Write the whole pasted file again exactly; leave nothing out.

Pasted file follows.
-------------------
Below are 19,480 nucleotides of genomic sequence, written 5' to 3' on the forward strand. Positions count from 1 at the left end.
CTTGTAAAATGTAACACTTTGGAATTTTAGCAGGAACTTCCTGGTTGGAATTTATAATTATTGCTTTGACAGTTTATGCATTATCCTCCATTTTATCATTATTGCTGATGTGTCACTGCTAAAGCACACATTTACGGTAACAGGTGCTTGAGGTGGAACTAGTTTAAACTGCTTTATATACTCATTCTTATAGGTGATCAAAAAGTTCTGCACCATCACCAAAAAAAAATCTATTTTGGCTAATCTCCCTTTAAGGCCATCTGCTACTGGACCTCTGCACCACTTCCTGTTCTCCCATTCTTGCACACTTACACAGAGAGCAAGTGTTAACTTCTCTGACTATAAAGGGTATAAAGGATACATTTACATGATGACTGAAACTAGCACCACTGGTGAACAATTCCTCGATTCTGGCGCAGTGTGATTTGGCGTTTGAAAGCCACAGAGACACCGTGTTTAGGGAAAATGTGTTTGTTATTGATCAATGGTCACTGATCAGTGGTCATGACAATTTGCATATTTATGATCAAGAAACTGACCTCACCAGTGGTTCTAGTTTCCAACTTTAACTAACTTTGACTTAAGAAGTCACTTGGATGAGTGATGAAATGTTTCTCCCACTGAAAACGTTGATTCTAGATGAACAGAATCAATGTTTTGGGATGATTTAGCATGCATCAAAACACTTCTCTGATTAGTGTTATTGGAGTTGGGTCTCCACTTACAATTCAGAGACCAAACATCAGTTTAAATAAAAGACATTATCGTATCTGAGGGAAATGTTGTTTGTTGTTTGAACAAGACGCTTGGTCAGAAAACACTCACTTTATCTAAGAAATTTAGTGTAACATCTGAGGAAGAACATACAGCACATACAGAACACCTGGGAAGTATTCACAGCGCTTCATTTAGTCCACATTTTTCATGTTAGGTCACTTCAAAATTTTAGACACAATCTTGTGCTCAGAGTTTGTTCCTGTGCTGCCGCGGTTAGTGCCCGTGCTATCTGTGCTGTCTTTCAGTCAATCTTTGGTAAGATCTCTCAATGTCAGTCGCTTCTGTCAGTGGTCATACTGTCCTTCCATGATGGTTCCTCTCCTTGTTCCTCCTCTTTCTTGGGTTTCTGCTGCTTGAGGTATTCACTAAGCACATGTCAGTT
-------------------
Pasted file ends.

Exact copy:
Below are 19,480 nucleotides of genomic sequence, written 5' to 3' on the forward strand. Positions count from 1 at the left end.
CTTGTAAAATGTAACACTTTGGAATTTTAGCAGGAACTTCCTGGTTGGAATTTATAATTATTGCTTTGACAGTTTATGCATTATCCTCCATTTTATCATTATTGCTGATGTGTCACTGCTAAAGCACACATTTACGGTAACAGGTGCTTGAGGTGGAACTAGTTTAAACTGCTTTATATACTCATTCTTATAGGTGATCAAAAAGTTCTGCACCATCACCAAAAAAAAATCTATTTTGGCTAATCTCCCTTTAAGGCCATCTGCTACTGGACCTCTGCACCACTTCCTGTTCTCCCATTCTTGCACACTTACACAGAGAGCAAGTGTTAACTTCTCTGACTATAAAGGGTATAAAGGATACATTTACATGATGACTGAAACTAGCACCACTGGTGAACAATTCCTCGATTCTGGCGCAGTGTGATTTGGCGTTTGAAAGCCACAGAGACACCGTGTTTAGGGAAAATGTGTTTGTTATTGATCAATGGTCACTGATCAGTGGTCATGACAATTTGCATATTTATGATCAAGAAACTGACCTCACCAGTGGTTCTAGTTTCCAACTTTAACTAACTTTGACTTAAGAAGTCACTTGGATGAGTGATGAAATGTTTCTCCCACTGAAAACGTTGATTCTAGATGAACAGAATCAATGTTTTGGGATGATTTAGCATGCATCAAAACACTTCTCTGATTAGTGTTATTGGAGTTGGGTCTCCACTTACAATTCAGAGACCAAACATCAGTTTAAATAAAAGACATTATCGTATCTGAGGGAAATGTTGTTTGTTGTTTGAACAAGACGCTTGGTCAGAAAACACTCACTTTATCTAAGAAATTTAGTGTAACATCTGAGGAAGAACATACAGCACATACAGAACACCTGGGAAGTATTCACAGCGCTTCATTTAGTCCACATTTTTCATGTTAGGTCACTTCAAAATTTTAGACACAATCTTGTGCTCAGAGTTTGTTCCTGTGCTGCCGCGGTTAGTGCCCGTGCTATCTGTGCTGTCTTTCAGTCAATCTTTGGTAAGATCTCTCAATGTCAGTCGCTTCTGTCAGTGGTCATACTGTCCTTCCATGATGGTTCCTCTCCTTGTTCCTCCTCTTTCTTGGGTTTCTGCTGCTTGAGGTATTCACTAAGCACATGTCAGTT